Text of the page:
Food Futures, a new title by critical food designer Chloé Rutzerveld, aims to radically alter readers' ideas about consuming and producing food. This book questions and explores new food production technologies and translates multidisciplinary research into future food scenarios.

Food Futures presents conceptualization of completely edible, 'mini vegetable gardens' with crispy plants and mushrooms, that become a full meal after being printed by a 3D printer; a quest for a new eating system in which we digest 100% of the nutrients we take in (instead of the current 75%) by breeding bacteria that are harvested into capsules; and the recipe for a healthy, typically Dutch 'stroopwafel' - a recipe derived from Rutzerveld's project STROOOP! in which she dives into the natural sweetness of root vegetables.

Interior Design / David Adjaye: Making Memory
« on: February 19, 2019, 10:23:15 AM »

Making Memory, on view at the Design Museum through May 5, explores the role of monuments and memorials in the 21st century, through seven projects by celebrated British-Ghanaian architect, Sir David Adjaye OBE. The exhibition features projects such as the Smithsonian National Museum of African American History and Culture in Washington D.C, the new National Cathedral of Ghana in Accra and the UK Holocaust Memorial and Learning Centre in London.

Highlights include a full-scale section of the Sclera Pavilion for London Design Festival 2008, a replica library area from the Gwangju River Reading Room in South Korea, as well as inspiration materials including a sculpture by the early 20th-century Yoruba artist Olowe of Ise.

In this exhibition, celebrated architect Sir David Adjaye OBE will examine the idea of the monument and present his thinking on how architecture and form are used as storytelling devices. Monuments are a record of who we are and are deeply ingrained in our psyche as a way of memorialising ourtriumphs and failures. However, the form that monuments take, and the way they are experienced, is constantly changing.

This exhibition shows that contemporary monuments are no longer static objects in a field - plaques, statues or neo-classical sculptures - but are dynamic and complex spaces that serve a wider purpose.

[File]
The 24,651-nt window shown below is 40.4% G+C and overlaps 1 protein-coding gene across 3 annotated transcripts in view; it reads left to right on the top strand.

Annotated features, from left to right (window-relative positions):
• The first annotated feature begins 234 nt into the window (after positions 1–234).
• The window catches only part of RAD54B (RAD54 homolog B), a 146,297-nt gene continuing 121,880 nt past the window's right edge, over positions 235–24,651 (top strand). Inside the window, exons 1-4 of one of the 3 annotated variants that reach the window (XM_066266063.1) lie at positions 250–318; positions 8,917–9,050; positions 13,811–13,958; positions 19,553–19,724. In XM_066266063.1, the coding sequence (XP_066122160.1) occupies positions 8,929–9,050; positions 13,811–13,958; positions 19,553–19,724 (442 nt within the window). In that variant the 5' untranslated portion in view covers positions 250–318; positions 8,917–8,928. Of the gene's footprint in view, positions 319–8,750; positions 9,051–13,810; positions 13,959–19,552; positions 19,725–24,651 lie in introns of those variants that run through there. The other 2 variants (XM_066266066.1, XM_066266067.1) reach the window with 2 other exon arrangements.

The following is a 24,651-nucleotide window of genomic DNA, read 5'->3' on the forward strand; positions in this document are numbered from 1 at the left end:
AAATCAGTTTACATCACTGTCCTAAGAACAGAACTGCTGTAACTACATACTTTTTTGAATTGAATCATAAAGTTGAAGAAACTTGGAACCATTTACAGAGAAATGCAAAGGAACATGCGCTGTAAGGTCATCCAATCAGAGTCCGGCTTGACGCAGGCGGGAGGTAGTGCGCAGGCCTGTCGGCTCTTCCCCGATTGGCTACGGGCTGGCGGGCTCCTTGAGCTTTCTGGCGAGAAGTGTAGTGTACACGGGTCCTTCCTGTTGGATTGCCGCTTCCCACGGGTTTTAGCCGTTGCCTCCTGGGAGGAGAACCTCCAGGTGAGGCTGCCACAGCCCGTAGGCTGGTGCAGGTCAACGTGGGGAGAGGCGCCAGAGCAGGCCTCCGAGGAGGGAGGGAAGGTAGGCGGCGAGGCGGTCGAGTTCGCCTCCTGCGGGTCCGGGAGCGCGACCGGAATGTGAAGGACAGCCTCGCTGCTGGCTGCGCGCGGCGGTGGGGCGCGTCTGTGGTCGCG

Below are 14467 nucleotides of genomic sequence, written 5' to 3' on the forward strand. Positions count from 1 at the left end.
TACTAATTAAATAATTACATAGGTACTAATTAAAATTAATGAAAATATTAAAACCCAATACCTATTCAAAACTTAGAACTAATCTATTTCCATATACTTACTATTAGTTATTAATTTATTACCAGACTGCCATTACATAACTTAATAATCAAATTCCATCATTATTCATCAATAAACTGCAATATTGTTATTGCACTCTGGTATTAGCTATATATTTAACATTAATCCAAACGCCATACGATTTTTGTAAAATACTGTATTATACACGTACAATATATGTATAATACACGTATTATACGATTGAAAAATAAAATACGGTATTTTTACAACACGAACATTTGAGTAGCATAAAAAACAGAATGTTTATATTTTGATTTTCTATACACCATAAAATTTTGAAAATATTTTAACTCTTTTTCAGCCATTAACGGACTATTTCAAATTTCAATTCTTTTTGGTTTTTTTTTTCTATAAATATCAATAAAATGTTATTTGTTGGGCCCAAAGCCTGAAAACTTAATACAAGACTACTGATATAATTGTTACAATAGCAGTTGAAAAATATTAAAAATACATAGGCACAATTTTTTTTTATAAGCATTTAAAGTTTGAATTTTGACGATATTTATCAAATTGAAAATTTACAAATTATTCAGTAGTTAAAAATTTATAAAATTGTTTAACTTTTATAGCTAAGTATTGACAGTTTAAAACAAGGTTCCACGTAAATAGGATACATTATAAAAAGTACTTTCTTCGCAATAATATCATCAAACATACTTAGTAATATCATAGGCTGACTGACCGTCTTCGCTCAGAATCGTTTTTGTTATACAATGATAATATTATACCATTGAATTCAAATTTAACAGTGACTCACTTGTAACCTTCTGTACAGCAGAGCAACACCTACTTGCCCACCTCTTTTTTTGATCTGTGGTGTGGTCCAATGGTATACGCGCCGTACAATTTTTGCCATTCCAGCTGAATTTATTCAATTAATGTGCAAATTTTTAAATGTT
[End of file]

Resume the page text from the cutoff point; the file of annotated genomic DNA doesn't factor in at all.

"Making Memory is set up as a provocation or a question to the public," Adjaye stated. "I am not scared of a narrative that unfolds and splinters. I find that is much more representational of the collective consciousness that we all live in today. I really hope the exhibition is a vehicle for dialogue and discussion about what constitutes a monument and a memorial at the beginning of the 21st century.

"The monument is no longer a representation, it is an experience of time and place that is available to everyone. Whether it's for a nation, a race, a community, or a person, it is really used as a device to talk about the many things facing people across the planet. Democratisation does not mean that monuments cease to be relevant; it requires the monument to be transformed, so that it has an inbuilt openness and can be approached and understood from many points of view."

Image: Smithsonian National Museum of African American History and Culture, Credit: Alan Karchmer

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Interior Design / Making It Happen: New Community Architecture
« on: February 19, 2019, 10:22:39 AM »

RIBA's latest exhibition, Making it Happen: New Community Architecture, which is on view through April 27 at the RIBA Architecture Gallery, offers visitors an experiential opportunity to find out more about some of the UK's new and inspiring community architecture projects. This exhibition tells the stories behind four new public spaces - Hastings Pier, Coniston Mechanics Institute, Old Manor Park Library and Loch Lomond National Park.

In the wake of local funding cuts and shifting priorities, private ownership of public buildings and spaces has escalated and alternative approaches to designing and funding spaces for the public realm are emerging. In response, communities have come together to fight to keep buildings open and functioning, mobilising to campaign and fundraise in the face of closure or catastrophe. Current crowd-funding campaigns for public buildings are featured in the exhibition and visitors are invited to contribute what buildings or spaces they would like to reinvigorate or create in their local area.

Architects have been challenged to respond to these circumstances by conceiving new ideas for the design or re-design of existing spaces. In the process architects have become both activist and educator, championing the cause and helping to galvanise the support of the local community.

The four projects featured in this exhibition examine the diverse roles that architects have played in working with communities around the UK. Each example demonstrates a pragmatic response, creating flexible public buildings that give scope for further development.

Photo: Courtesy of Hastings Pier Charity

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Interior Design / Feldman Architecture Completes dosa by DOSA
« on: February 19, 2019, 10:21:41 AM »
The design team took full advantage of high ceilings and abundant natural light in the century-old, brick-and-timber building at 2301 Broadway. Hand-crafted interpretations of traditional Indian elements play with new and old, developing an enduring design idiom for future dosa by DOSA locations.